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Constitutional law of corrections t crim372 first amendment

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  • 1. Dr. Alissa R. Ackerman University of Washington, Tacoma The First Amendment Inmate Mail Inmate Association Rights and Visiting Religion
  • 2. THE FIRST AMENDMENT
    • Congress shall make no law respecting an establishment of religion, or prohibiting the free exercise thereof; or abridging the freedom of speech, or of the press, or the right of the people peaceably to assemble, and to petition the government for a redress of grievances.
  • 3. FREEDOM OF SPEECH
    • The freedoms of the First Amendment are extremely important to us, but these freedoms are not absolute.
    • There are restrictions and limitations
    • Restrictions apply to inmates and prison mail
  • 4. A BACKGROUND
      • 1960s – end of “hands off”
      • Surge of prisoner litigation
      • One main issue was correspondence
        • The main focus was mail sent between inmates and their friends and family outside the prison
      • Why?
      • Inmates – “our First Amendment rights are being violated”
      • Prison officials – “issues with security”
  • 5. SECURITY
    • Plans to escape
    • Money or maps that can be used in illegal ventures
    • Plans for other illegal activities
    • Inflammatory statements (racially based, possible riots)
    • Pornographic content
  • 6. CENSORSHIP
    • What is censorship?
    • Censorship refers to the act of officials who have the authority to remove objectionable content from printed or artistic material.
    • What does this refer to in prison?
      • Anything that compromises the security of the institution; References to future/and or past crime can be used in court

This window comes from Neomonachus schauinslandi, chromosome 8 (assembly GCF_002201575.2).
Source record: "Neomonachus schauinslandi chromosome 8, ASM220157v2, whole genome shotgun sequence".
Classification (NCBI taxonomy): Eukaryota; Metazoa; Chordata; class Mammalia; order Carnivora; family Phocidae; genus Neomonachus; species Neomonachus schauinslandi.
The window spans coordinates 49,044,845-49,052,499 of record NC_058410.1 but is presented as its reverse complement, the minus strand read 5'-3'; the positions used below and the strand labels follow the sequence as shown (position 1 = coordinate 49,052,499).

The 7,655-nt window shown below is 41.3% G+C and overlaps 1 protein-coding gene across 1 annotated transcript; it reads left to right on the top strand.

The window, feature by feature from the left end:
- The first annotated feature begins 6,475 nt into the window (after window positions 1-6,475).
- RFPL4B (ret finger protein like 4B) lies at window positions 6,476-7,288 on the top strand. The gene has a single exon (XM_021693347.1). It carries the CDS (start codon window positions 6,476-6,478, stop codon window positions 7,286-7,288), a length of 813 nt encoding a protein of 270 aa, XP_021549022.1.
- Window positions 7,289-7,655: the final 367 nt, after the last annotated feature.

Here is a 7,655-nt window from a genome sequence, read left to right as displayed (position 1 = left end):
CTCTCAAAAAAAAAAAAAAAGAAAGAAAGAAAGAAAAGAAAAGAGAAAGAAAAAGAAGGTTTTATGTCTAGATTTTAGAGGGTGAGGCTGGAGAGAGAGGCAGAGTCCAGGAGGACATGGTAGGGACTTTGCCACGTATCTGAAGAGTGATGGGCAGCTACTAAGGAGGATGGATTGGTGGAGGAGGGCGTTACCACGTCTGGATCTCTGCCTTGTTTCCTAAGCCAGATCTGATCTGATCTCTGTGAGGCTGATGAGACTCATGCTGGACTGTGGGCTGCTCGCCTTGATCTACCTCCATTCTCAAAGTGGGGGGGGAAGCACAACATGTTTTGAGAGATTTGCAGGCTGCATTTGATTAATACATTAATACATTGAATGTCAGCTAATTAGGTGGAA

• 7. WHAT DO OFFICIALS DO?
    • Do officials search all mail?
      • Search incoming mail for contraband
      • Identify inmates or groups who are of most concern and look closely at their mail
  • 8. “ SO WHAT?”
    • Inmates felt that certain rights provided within the First Amendment were violated.
    • Many cases have come before the courts and the decisions handed down regulate inmate access to mail.
  • 9. PROCUNIER V. MARTINEZ (1974)
    • California inmates were instructed not to write letters that magnified their grievances
    • Any writing expressing “inflammatory, racial, religious or other views” was considered contraband
    • Inmates could not send or receive letters that pertained to criminal activity, were lewd, obscene, or defamatory…or were otherwise inappropriate.
  • 10. PROCUNIER V. MARTINEZ (1974)
    • Inmates file class action lawsuit
    • First case where the SC addresses issues of inmates’ rights to be free from restrictions of their mail
    Class action lawsuit – a combined lawsuit brought on behalf of everyone who is in a similar situation. Saves time in the court; keeps costs down
  • 11. PROCUNIER V. MARTINEZ (1974)
    • “ When prison regulation or practice offends a fundamental constitutional guarantee, federal courts will discharge their duty to protect constitutional rights.”
    • Many lower courts were in disagreement with each other
    • SC noted that mail was, in fact, an aspect of prisoner litigation
      • Did not decide if a person’s right to free speech survives prisons
      • The person OUTSIDE has a First Amendment guarantee of freedom of speech – but some restrictions are okay if they are “in furtherance of legitimate governmental activities”
  • 12. PROCUNIER V. MARTINEZ (1974)